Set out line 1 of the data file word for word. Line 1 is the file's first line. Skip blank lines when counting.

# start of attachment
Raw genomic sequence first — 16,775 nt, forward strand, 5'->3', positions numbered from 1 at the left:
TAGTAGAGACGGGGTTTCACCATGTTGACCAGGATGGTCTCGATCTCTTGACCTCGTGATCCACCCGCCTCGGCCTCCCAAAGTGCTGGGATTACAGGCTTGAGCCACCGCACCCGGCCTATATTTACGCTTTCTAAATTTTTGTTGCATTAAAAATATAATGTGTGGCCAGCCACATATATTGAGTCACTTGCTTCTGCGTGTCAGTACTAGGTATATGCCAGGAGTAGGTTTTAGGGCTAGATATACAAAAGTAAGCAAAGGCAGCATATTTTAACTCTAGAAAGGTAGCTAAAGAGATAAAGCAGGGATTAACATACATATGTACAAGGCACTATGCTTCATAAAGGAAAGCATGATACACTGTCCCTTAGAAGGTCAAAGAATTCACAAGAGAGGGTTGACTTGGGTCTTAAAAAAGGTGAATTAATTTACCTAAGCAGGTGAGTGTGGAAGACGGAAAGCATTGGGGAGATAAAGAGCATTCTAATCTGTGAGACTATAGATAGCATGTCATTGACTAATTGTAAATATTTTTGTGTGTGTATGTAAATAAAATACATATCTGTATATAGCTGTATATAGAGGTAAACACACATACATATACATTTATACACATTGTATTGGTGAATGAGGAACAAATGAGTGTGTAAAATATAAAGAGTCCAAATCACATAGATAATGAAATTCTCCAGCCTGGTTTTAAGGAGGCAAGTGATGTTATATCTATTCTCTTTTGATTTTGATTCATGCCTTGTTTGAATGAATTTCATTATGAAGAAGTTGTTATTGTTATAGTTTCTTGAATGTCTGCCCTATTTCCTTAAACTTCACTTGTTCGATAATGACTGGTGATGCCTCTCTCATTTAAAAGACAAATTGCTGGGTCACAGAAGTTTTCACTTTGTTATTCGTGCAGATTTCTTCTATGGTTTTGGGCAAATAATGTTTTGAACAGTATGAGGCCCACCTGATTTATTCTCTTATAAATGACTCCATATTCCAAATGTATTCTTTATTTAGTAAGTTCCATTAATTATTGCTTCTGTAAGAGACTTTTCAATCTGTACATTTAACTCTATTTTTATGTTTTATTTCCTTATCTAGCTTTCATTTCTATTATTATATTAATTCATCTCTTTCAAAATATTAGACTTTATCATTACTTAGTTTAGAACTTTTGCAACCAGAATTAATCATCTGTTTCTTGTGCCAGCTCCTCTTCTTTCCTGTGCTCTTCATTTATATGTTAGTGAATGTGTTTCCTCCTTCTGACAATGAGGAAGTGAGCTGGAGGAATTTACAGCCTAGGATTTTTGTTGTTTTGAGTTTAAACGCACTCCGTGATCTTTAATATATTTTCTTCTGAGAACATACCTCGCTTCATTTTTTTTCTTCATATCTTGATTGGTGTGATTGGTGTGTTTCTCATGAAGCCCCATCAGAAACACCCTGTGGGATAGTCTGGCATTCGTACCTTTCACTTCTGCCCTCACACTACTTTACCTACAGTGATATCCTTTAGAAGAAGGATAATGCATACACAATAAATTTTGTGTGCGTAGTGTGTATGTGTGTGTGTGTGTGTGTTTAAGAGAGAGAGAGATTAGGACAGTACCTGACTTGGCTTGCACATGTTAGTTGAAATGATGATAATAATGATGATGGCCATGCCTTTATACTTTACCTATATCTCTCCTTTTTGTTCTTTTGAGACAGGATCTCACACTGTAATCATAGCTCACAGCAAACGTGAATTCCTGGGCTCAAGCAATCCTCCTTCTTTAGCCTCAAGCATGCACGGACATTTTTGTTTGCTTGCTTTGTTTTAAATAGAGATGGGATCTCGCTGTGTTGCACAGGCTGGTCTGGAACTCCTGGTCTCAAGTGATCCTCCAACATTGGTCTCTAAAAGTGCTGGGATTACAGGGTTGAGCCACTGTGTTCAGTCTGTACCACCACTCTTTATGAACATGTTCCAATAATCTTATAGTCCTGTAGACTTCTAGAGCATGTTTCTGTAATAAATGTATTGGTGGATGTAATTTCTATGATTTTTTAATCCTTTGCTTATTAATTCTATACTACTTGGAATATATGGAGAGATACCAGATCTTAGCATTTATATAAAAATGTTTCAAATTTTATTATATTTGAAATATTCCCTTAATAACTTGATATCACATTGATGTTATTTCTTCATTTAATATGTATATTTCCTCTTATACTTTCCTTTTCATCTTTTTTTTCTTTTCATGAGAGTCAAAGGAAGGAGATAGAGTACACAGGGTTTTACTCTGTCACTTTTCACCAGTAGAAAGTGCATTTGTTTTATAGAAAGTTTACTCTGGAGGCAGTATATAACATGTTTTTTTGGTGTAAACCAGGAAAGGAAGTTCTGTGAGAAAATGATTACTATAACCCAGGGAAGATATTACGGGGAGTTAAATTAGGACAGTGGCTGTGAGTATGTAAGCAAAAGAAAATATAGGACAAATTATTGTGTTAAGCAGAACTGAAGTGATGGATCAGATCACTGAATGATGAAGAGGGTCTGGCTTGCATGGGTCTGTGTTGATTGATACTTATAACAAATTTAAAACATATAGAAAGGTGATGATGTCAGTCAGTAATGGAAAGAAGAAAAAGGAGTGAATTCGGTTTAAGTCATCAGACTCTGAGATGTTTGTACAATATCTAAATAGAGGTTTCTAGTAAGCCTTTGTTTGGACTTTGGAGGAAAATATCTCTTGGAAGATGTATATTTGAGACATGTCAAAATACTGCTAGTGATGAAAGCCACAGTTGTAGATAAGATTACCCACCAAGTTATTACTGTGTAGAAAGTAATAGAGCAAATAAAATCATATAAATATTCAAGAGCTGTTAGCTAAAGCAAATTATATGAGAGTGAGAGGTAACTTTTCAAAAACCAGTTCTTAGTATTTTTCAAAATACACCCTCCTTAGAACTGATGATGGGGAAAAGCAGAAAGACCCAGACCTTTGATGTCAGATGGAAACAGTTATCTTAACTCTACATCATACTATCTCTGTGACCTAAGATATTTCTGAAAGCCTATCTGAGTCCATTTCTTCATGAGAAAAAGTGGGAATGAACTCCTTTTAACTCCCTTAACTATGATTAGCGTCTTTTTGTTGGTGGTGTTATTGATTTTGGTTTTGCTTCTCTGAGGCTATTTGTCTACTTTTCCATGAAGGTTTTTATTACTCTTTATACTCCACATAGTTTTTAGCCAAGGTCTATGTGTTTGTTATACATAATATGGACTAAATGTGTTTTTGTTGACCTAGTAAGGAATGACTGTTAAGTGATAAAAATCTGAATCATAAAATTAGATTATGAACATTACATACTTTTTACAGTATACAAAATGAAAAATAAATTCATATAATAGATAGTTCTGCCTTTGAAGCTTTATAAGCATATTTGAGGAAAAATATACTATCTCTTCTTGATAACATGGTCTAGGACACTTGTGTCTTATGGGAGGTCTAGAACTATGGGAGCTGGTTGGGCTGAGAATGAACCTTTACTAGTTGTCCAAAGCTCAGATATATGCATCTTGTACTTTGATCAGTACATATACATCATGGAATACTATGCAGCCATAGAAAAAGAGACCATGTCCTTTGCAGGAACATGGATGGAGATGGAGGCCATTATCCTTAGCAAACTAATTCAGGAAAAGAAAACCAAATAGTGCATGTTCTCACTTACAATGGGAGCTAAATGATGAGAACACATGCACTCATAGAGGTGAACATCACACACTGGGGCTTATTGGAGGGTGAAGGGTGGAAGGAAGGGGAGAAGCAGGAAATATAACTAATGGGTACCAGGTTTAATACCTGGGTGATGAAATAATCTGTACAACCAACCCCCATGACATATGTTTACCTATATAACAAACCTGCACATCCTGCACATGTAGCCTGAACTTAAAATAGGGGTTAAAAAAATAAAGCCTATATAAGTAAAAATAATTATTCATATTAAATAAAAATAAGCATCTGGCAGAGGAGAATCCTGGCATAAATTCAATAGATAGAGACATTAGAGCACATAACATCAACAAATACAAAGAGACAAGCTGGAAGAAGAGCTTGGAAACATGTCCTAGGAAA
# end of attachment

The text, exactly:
Raw genomic sequence first — 16,775 nt, forward strand, 5'->3', positions numbered from 1 at the left: